TORT thanks Professor Dame Sue Black
“I simply couldn’t abide by Sue’s wishes and allow her to slide out the back door of the University without any thanks” said Professor Rami Abboud, and added jokingly “… and anyway, I never listen to you Sue?” as he marked Professor Dame Sue Black’s leaving the University with an intimate surprise gathering and presentation of gifts at the Institute of Motion Analysis & Research (IMAR) on 20th June 2018.
Over the years Professor Black has been a great champion of IMAR and the Master of Orthopaedic Surgery (MCh Orth) at the Department of Orthopaedic & Trauma Surgery, TORT Centre. We will always be indebted to Sue and all her staff at CAHID for their continued efforts in allowing our students to participate in Thiel embalmed cadaveric workshops each year. It is an invaluable teaching tool and is unique to our orthopaedic surgeons as it gives them the opportunity to experience this unique approach to life-like surgical techniques. Only this year Mr Arpit Jariwala (Consultant Orthopaedic Surgeon) initiated a new cadaveric hand workshop on surgical approaches.
“’I’d like to take this opportunity to state my gratitude and respect to all those who generously and voluntary bequeath their bodies to medical science for anatomical examination, research, education and training. Their generosity and pioneering spirit only goes to benefit future generations” stated Professor Abboud, Head of the Department of Orthopaedic & Trauma Surgery.
Professor Abboud thanking Professor Black for everything she has done and achieved for the University of Dundee over the last fifteen years.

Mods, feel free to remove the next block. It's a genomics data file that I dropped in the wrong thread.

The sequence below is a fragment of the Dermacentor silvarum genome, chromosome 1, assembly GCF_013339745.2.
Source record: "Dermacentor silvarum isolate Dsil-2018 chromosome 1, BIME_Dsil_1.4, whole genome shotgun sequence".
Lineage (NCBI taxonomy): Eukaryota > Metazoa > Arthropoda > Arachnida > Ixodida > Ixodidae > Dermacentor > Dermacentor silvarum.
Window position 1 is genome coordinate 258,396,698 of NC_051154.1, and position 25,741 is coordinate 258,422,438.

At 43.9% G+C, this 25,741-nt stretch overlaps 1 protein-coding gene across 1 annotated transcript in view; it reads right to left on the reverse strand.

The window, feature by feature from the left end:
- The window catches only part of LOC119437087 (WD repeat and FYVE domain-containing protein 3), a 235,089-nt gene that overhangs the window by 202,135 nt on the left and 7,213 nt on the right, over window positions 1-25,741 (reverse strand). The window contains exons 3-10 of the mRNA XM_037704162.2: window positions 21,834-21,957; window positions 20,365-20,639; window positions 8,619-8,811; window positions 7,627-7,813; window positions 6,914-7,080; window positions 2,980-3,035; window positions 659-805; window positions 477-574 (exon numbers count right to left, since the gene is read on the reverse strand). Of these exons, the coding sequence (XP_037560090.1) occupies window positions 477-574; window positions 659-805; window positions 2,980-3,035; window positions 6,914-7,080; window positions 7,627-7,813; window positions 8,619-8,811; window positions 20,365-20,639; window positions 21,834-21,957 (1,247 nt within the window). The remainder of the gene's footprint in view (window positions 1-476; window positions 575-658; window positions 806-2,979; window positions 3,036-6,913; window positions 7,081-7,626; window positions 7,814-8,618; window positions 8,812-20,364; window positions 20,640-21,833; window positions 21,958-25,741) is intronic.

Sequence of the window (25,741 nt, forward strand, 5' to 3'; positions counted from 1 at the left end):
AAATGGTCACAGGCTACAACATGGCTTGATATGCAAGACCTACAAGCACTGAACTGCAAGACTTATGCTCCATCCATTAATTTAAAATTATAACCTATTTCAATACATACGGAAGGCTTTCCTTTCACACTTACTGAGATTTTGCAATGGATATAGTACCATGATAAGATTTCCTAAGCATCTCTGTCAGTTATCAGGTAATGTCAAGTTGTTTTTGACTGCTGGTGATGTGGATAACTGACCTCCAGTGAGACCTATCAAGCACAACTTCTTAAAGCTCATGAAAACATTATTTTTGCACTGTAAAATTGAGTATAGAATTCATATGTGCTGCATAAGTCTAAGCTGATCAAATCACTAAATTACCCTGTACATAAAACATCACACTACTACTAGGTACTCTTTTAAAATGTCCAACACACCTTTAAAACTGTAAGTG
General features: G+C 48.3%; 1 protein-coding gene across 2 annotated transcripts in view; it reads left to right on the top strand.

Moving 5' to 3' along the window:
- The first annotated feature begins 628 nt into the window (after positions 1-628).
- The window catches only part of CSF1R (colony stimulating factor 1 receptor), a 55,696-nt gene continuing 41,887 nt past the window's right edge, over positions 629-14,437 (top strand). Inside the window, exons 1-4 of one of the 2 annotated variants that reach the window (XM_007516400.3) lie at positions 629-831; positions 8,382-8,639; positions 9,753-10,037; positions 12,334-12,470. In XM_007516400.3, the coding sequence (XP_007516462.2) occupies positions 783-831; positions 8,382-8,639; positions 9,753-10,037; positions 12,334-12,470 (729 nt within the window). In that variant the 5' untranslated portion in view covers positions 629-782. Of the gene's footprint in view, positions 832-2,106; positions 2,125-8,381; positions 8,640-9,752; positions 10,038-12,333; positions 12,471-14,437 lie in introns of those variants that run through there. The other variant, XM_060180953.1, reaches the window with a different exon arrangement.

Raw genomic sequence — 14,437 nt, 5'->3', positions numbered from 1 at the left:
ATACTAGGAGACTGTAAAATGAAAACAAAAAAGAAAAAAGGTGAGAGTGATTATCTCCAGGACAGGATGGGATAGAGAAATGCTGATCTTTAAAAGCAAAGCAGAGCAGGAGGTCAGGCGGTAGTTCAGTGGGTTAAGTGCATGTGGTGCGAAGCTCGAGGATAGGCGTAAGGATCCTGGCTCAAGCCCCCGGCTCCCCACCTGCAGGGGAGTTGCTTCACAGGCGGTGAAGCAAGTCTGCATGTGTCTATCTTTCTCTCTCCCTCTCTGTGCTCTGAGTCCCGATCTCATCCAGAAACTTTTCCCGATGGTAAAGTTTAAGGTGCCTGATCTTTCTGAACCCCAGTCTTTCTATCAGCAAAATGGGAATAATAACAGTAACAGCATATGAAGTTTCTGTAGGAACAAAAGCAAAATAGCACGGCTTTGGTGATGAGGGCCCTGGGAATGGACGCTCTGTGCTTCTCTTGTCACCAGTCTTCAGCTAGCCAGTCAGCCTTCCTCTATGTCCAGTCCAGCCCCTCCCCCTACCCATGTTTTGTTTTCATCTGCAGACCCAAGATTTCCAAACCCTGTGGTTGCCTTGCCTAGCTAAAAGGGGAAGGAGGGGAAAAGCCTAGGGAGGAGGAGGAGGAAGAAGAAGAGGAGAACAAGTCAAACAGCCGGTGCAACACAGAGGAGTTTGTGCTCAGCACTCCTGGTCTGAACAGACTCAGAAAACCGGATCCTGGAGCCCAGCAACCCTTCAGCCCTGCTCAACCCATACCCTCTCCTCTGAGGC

Professor Abboud thanked Professor Black for her continual support of IMAR and recounted stories of his working relationship and their great friendship and then presented her with a set of MCh/IMAR engraved glasses, a bottle of her ‘favoured’ drink (Limited Edition) to put in the glasses and a framed caricature especially commissioned by Professor Abboud for the occasion and illustrated by our award winning designer, Mr Ian Christie. Also supplied was a specially printed cake of Sue’s autobiography “All that Remains: A Life in Death”.
Viv McGuire, PA for Professor Black and CAHID Secretary, then presented Sue with a jewellery set of bracelet and pendant depicting the ‘tree of life’, a large canvas print of one of artist Steven Brown’s Highland cattle, and a ‘human’ skull made entirely from chocolate!
Left: Sue, Viv and Rami laughing at the caricature; Right: The chocolate skull - Alas poor YORKIE, I knew him well! (apologies to younger readers who don’t understand this reference).